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The Best Practical Ethics Books of the Year…

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By the editors of the Practical Ethics blog.

What is the best practical ethics book you read this year, and what is so good about it (in 1-3 sentences)?

We asked this question to our colleagues at the Oxford Uehiro Centre for Practical Ethics. To our surprise, not a single title received multiple votes. This perhaps indicates that so many good books in the field appeared in the last couple of years, or perhaps a different explanation is due. Either way, below is the list of the recent titles we found excellent:

The Ends of Harm: The Moral Foundations of Criminal Law by Victor Tadros

‘In this book, Tadros provides a highly engaging non-consequentialist account of the permissible harming of others. It is an important and illuminating work containing a number of original insights’. – David Birks


The Ethics of Transplants: Why Careless Thought Costs Lives by Janet Radcliffe Richards

‘I give this out to people as a paradigm example of how to do good practical philosophy, especially in medical ethics. Janet dismembers bad arguments, like a pathologist dissecting a corpse riddled with metastatic cancer, and reveals the diagnosis, chapter after chapter. It is a fine example in the now neglected method of giving sound arguments, and exposing invalid ones. It is unabashedly pre-postmodernist and, as such, is intelligible and useful to any thoughtful person, specialist or non-specialist.– Julian Savulescu


Moralizing Technology: Understanding and Designing the Morality of Things by Peter-Paul Verbeek

‘A thought-provoking account of human-technology relation that calls for a new understanding of and method for ethics in our technological age. This book will surely give you some food for thought. Perhaps, it will even change the way you understand the technologies around you’. – Pak-Hang Wong


Philosophy and the Environment ed. by Anthony O’Hear

Philosophy and the Environment contains several excellent papers, including an outstanding piece by David Wiggins, which is both ethical and practical’. – Roger Crisp


The Prison Officer by Alison Liebling, David Price, and Guy Shefer

‘Most of us never face extreme violence, aggression, corruption and despair, let alone need to make good, daily decisions about how to manage it effectively and with moral decency. Prison officers do. This book explores the psychology of prison officers and their relationships with prisoners, revealing what it is to do this demanding job well and carve morality out of the chaos often found within prisons’. – Hannah Pickard


The Righteous Mind: Why Good People Are Divided by Politics and Religion by Jonathan Haidt

The Righteous Mind synthesises Haidt’s influential work on different aspects of moral psychology, to create a unified vision of the field, and it is having significant influence accross a variety of academic disciplines’. – Stephen Clark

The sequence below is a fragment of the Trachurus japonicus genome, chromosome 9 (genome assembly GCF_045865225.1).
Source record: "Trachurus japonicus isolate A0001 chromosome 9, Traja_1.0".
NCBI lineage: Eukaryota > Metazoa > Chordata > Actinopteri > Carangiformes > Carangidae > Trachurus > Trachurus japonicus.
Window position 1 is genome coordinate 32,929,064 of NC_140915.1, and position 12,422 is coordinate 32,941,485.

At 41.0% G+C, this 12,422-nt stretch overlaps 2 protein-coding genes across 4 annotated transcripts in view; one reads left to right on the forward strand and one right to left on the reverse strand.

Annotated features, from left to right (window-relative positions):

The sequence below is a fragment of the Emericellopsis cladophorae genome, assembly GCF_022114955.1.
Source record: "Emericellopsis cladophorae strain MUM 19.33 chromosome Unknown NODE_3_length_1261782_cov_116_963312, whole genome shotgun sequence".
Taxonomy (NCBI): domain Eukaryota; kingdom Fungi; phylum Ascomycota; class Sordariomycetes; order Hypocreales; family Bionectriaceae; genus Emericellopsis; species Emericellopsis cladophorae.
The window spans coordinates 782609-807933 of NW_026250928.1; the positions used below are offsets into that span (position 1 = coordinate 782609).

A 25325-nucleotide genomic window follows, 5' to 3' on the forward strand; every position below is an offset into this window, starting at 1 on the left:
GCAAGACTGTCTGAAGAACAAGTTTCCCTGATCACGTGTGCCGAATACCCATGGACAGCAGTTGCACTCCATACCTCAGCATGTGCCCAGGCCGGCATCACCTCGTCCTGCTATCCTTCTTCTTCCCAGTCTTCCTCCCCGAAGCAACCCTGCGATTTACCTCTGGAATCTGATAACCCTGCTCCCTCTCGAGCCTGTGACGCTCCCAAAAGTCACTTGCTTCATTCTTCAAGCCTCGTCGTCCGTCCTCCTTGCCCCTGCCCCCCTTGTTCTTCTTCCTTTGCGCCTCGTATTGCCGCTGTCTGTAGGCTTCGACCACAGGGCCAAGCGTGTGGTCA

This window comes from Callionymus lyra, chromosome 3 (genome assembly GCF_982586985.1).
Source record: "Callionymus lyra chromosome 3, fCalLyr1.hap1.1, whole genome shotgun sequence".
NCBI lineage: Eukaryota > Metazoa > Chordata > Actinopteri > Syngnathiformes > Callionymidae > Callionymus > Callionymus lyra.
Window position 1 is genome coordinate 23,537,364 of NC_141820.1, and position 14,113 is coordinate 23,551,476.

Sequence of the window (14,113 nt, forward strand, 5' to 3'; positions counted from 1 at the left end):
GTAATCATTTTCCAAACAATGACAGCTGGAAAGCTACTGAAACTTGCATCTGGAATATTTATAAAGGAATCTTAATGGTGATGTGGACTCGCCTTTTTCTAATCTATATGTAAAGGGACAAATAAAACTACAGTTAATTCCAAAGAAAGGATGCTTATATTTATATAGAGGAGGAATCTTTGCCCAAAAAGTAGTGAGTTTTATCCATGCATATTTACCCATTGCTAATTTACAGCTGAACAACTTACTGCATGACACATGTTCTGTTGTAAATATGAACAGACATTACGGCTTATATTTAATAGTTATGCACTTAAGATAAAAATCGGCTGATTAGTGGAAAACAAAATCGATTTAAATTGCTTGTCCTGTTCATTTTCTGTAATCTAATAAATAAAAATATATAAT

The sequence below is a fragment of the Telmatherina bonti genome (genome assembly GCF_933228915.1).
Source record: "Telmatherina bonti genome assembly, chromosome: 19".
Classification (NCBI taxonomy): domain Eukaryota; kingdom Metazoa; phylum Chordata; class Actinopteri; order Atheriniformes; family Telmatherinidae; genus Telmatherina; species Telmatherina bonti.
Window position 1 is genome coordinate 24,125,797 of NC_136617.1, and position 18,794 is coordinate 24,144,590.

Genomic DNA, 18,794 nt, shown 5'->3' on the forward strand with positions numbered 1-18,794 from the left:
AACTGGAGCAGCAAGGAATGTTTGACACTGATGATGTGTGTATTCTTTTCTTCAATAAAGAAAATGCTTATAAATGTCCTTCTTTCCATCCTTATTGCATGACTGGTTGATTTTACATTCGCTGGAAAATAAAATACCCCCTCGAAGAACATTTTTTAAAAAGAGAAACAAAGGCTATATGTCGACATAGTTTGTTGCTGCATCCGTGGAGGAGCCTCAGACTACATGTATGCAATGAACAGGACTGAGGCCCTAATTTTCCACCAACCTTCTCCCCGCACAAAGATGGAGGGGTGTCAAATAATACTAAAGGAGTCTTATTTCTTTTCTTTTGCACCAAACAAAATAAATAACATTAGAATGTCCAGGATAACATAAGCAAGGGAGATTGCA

Skepticism and Freedom: A Modern Case for Classical Liberalism by Richard A. Epstein

‘An interesting consequentialist defence of classical liberalism, limited government and free markets by an eminent academic lawyer. Philosophers may think some of the philosophical arguments go by rather quickly, but this is to miss the peculiar virtue of the book. His knowlege of the way law has worked in practice and the commonalities of law across culture and history fills out the defence with the kind of important and illuminating facts that philosophers rarely know’. – Nicholas Shackel


The Spirit of Compromise: Why Governing Demands It and Campaigning Undermines It by Amy Gutmann and Dennis Thompson

The Spirit of Compromise skilfully combines normative reasoning with empirical analysis to provide concrete suggestions to correct some of the most serious deficiencies in contemporary democratic politics. It brilliantly shows how the “policy implications” of normative theory can be more than a polite gesture towards funding bodies’. – Kei Hiruta


Thinking, Fast and Slow by Daniel Kahneman

A nice summary of the evidence he’s compiled during the course of his brilliant career into the scary levels of human irrationality’. – David Edmonds


Why Some Things Should Not Be for Sale: The Moral Limits of Markets by Debra Satz

‘It draws on philosophy, economics, and anthropology to present a sophisticated and nuanced appraisal of the moral consequences of markets in human organs, sex and other actual or potential commodities. In doing so, it moves the debate about markets beyond the standard trite claims about efficiency, equality, or human dignity’. – Simon Rippon


1493: How Europe’s Discovery of the Americas Revolutionized Trade, Ecology and Life on Earth by Charles C. Mann

1493 is a beautifully written and deeply insightful exploration of how hard it is (and has always been) to anticipate the human consequences of globalization’. – Regina Rini


Is your favourite recent title listed above, or do you have other suggestions? Please reply below to share with us the practical ethics book you found most interesting this year!

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